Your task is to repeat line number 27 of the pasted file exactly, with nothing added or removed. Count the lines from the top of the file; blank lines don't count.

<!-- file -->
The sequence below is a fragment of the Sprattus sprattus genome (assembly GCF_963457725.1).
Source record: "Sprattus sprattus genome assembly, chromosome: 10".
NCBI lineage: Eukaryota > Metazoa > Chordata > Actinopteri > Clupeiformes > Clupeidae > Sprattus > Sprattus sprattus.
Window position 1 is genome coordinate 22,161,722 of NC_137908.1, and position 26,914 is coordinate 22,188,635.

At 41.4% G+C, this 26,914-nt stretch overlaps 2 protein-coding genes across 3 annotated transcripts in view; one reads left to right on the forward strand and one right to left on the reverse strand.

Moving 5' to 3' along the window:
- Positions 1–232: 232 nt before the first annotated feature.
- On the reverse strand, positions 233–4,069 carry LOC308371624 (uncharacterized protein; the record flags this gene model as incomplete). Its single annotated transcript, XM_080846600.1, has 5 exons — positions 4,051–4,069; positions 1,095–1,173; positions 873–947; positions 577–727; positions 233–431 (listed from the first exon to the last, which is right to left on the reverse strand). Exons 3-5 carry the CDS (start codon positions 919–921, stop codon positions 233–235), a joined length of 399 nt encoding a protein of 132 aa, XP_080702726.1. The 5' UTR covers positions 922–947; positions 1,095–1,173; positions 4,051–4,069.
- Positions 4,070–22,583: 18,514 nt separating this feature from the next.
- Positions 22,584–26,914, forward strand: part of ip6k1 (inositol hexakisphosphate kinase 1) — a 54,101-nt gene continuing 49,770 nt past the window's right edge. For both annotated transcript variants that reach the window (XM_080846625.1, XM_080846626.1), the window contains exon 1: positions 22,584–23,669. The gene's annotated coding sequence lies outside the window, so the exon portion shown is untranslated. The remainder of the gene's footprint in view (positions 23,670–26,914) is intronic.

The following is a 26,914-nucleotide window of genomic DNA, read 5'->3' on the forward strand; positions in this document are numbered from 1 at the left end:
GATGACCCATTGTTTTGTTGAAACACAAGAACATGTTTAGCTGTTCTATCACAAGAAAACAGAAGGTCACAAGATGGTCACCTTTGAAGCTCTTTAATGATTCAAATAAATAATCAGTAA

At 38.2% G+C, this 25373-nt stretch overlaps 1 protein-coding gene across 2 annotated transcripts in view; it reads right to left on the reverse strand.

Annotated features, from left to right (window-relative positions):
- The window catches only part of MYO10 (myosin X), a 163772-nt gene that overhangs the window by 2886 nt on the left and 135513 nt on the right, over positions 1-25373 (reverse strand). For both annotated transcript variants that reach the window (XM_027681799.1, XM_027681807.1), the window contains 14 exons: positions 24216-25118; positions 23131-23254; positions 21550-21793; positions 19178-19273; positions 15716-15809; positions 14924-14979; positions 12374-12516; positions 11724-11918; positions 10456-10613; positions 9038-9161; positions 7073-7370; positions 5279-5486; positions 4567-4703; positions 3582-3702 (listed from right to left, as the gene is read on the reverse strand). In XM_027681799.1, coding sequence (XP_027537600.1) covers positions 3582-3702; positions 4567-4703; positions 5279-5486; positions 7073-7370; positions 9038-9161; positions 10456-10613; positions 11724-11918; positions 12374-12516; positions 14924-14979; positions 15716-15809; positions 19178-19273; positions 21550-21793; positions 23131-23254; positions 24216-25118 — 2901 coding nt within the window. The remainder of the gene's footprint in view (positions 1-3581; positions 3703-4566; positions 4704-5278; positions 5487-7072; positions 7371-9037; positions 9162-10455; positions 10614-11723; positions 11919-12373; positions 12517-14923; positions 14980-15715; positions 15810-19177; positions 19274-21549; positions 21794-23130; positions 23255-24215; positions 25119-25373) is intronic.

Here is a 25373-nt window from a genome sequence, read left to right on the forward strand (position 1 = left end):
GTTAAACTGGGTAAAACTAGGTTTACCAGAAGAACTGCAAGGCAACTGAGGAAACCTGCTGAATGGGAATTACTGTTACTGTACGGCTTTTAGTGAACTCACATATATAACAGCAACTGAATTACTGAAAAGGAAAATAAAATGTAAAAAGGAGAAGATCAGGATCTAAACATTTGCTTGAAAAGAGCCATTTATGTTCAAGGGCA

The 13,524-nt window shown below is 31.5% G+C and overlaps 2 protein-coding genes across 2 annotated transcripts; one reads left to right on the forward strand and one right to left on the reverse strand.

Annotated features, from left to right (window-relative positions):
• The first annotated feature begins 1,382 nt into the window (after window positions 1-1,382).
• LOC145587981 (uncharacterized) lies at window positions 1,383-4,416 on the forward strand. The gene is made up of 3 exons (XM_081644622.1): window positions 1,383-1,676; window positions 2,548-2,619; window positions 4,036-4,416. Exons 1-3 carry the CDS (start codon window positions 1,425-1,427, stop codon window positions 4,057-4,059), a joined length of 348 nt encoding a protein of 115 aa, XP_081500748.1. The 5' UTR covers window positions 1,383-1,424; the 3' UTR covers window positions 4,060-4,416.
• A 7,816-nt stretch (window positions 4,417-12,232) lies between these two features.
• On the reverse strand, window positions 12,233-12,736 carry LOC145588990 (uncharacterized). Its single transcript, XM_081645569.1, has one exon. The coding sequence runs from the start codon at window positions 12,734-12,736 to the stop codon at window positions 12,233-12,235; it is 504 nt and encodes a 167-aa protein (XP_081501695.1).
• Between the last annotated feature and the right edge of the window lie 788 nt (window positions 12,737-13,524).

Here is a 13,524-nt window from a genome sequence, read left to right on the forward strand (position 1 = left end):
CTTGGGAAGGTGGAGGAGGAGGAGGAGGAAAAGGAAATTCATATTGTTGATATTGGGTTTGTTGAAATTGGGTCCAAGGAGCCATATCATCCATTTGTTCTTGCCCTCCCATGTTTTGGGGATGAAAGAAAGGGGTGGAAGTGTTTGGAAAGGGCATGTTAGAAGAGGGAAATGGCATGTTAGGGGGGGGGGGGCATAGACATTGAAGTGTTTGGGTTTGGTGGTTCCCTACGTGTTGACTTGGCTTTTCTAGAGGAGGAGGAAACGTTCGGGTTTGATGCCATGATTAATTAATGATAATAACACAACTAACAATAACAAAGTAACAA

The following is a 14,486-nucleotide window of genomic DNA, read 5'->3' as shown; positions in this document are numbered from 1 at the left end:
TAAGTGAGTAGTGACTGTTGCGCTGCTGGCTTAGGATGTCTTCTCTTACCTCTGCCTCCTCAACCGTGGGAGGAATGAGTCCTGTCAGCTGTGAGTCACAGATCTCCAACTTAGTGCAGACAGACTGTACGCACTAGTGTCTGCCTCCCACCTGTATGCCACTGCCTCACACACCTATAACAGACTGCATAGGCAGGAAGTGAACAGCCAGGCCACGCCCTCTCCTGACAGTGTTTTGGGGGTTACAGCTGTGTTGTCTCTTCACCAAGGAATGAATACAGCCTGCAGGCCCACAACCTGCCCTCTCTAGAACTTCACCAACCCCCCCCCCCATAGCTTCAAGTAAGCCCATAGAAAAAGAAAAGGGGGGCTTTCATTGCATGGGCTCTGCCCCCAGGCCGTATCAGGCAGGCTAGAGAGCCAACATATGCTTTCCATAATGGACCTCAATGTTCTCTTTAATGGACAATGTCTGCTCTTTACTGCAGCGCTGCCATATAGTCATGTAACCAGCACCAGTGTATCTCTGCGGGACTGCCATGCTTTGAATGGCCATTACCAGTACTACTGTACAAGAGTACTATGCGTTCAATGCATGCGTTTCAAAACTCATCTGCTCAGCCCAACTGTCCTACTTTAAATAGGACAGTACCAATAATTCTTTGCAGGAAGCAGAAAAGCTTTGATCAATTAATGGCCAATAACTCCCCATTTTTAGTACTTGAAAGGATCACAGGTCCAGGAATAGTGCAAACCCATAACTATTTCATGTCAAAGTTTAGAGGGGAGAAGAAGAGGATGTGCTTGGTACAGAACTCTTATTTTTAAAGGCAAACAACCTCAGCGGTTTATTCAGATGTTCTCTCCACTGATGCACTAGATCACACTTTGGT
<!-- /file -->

The following is a 14,486-nucleotide window of genomic DNA, read 5'->3' as shown; positions in this document are numbered from 1 at the left end: